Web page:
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You can hardly have missed the media hype that has surrounded the recent decision of the Employment Appeal Tribunal (EAT) in the case of Bear Scotland v Fulton, which was handed down earlier this week.

In an attempt to provide some clarity on the matter, we've set out below the main implications of the decision and what this means for employers.

Background

The dispute concerns the calculation of holiday pay and whether, instead of using basic pay as the sole
basis for the calculation, employers should instead use an average calculation of workers' earnings, taking into account additional payments such as overtime and commission.

Following a series of judgments by both the Employment Tribunal and European Court of Justice (ECJ), it is already established UK law that workers should receive their "normal remuneration" for periods of annual leave which include all elements of pay "intrinsically linked to the performance of tasks".

Also established is that any guaranteed contractual overtime and commission payments that an employee earns, or would have earned had they not taken annual leave, should be included in the calculation of holiday pay. The rationale for this is that workers taking statutory annual leave should be put in a comparable position to periods when they are working as any financial disadvantage could deter employees from taking their annual leave entitlement.

What was the decision in Bear Scotland v Fulton?

This case concerned the calculation of holiday pay of workers in the highways and construction sectors. The Court had to determine whether pay for non-guaranteed overtime (i.e. overtime which the employer did not have to offer but the employee did have to work if offered) is "intrinsically linked to the performance of tasks" and should be included in the calculation of holiday pay.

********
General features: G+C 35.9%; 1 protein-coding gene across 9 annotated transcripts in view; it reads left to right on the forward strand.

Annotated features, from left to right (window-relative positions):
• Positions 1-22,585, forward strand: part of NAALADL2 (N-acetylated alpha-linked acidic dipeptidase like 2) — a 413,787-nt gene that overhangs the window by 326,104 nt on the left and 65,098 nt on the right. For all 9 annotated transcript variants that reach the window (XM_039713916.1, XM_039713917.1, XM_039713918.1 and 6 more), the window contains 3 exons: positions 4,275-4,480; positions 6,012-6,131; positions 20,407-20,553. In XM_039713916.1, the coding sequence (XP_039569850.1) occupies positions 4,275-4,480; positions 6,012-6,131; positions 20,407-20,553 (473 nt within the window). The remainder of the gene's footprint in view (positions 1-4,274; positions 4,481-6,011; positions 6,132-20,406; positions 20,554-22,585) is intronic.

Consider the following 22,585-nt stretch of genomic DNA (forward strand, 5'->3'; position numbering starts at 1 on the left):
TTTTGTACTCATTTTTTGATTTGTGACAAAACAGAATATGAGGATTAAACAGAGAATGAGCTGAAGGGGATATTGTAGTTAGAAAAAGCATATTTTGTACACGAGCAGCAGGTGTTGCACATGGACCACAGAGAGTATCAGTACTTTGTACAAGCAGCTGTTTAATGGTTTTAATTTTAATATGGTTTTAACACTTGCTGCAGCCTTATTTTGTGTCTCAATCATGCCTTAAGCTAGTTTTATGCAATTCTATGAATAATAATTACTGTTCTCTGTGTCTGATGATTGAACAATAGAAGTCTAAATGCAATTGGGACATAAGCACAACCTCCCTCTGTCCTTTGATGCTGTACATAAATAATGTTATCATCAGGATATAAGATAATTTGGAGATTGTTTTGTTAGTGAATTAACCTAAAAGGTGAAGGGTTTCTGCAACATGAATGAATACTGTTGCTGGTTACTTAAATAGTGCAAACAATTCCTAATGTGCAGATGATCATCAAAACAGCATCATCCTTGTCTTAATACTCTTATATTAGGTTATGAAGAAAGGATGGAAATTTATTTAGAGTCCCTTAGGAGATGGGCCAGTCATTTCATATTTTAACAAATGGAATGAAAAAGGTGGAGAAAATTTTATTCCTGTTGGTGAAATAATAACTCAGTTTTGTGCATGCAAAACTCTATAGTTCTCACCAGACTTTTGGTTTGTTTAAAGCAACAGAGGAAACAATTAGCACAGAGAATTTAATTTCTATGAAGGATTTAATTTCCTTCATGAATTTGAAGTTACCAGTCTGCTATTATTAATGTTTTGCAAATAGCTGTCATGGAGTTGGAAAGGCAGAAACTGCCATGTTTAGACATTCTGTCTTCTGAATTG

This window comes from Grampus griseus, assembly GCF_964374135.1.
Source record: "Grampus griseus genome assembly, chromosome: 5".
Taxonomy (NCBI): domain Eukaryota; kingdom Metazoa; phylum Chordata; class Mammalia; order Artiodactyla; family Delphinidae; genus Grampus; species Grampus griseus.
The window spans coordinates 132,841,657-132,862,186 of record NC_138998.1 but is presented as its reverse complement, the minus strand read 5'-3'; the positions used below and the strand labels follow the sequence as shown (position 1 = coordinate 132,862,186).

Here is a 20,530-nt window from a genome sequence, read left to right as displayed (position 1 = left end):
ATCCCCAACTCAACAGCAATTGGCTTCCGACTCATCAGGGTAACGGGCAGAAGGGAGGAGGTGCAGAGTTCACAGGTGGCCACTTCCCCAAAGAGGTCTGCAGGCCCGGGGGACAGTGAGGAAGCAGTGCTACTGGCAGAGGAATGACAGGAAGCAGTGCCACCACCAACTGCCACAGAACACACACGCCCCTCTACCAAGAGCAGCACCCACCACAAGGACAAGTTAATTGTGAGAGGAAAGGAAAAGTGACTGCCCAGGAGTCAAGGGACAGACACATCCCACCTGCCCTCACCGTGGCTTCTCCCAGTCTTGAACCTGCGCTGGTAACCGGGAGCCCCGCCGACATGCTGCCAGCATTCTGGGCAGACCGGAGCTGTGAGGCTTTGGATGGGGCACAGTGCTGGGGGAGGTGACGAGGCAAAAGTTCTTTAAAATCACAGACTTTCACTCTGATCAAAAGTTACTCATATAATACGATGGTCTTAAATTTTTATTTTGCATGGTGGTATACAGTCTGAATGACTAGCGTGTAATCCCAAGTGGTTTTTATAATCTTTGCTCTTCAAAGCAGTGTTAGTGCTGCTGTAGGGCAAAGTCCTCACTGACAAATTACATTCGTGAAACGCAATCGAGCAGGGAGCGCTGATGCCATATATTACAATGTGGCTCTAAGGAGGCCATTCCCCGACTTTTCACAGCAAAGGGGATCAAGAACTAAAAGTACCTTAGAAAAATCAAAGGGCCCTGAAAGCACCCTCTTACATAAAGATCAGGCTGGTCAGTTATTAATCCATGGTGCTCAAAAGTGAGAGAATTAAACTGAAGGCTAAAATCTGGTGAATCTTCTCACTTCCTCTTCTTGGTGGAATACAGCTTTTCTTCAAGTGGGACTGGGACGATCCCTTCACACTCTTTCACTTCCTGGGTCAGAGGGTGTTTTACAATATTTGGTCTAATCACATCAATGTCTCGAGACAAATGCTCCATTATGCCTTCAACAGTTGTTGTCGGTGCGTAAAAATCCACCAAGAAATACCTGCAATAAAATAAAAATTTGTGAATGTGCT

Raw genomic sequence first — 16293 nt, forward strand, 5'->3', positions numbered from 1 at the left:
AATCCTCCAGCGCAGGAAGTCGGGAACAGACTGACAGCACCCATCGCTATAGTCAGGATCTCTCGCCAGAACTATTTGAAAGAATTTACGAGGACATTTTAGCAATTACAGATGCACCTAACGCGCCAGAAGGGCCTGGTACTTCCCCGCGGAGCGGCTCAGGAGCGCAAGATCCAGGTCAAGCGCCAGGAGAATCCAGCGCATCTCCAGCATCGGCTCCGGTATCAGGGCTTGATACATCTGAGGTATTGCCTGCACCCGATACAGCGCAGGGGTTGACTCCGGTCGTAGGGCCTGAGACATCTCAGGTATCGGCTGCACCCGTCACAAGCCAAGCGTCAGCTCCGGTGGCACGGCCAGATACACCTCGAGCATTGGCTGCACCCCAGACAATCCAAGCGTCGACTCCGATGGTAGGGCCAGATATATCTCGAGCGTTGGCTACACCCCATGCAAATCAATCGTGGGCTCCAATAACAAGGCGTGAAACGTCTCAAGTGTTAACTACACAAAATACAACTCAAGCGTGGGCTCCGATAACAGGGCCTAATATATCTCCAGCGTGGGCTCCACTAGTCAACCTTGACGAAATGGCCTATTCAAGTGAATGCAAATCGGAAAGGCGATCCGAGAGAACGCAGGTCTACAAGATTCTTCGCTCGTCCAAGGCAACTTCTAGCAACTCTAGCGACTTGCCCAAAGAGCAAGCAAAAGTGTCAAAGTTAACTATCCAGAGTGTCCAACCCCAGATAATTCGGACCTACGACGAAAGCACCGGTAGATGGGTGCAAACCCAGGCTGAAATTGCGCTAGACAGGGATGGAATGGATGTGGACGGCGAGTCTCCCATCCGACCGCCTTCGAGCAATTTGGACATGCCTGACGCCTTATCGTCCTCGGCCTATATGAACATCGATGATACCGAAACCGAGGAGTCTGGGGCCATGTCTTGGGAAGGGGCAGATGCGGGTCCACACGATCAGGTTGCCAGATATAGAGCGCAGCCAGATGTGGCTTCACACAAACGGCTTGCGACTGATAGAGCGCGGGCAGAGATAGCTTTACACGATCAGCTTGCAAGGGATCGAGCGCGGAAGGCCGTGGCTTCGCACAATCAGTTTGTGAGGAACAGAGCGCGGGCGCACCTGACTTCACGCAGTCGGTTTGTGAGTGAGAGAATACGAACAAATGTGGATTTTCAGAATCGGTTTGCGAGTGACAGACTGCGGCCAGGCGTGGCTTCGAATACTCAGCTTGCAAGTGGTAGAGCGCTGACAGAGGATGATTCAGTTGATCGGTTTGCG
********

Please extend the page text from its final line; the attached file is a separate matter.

The EAT decided that:

· the Working Time Directive (WTD) requires payments for non-guaranteed overtime to be included in holiday pay;

· the Working Time Regulations 1998 (WTR), which implement the principles of WTD under UK law, can be interpreted as allowing such payments to be included in holiday pay; but

· the payment relates only to the 20 days' holiday granted under the WTD rather than the 28 days required under the WTR.

Significantly, the EAT also found that:

· any claim for deductions where the next deduction is separated from the last by a gap of 3 months or more will (subject to certain rules on extensions to time limits) be out of time; and

· the 8 days of "additional leave" from which UK workers benefit under the WTR (in excess of the 20 days required under the WTD) are considered to be the last days of holiday to be taken in the leave year.

Although the decision in Bear Scotland v Fulton is likely to mean higher wage bills for UK employers in future, it will be of some comfort that the Court has taken steps to limit the scope of retrospective claims by workers for backdated holiday pay.

So what does this judgment mean in practice? By way of an example, if an employee takes a week's holiday in January (and is underpaid in respect of that holiday) then does not take any further holiday for more than 3 months, any claim for an underpayment of holiday based on a series of deductions will be out of time in respect of the January underpayment. Moreover, it is likely that there will have been a substantial gap at the end of any given leave year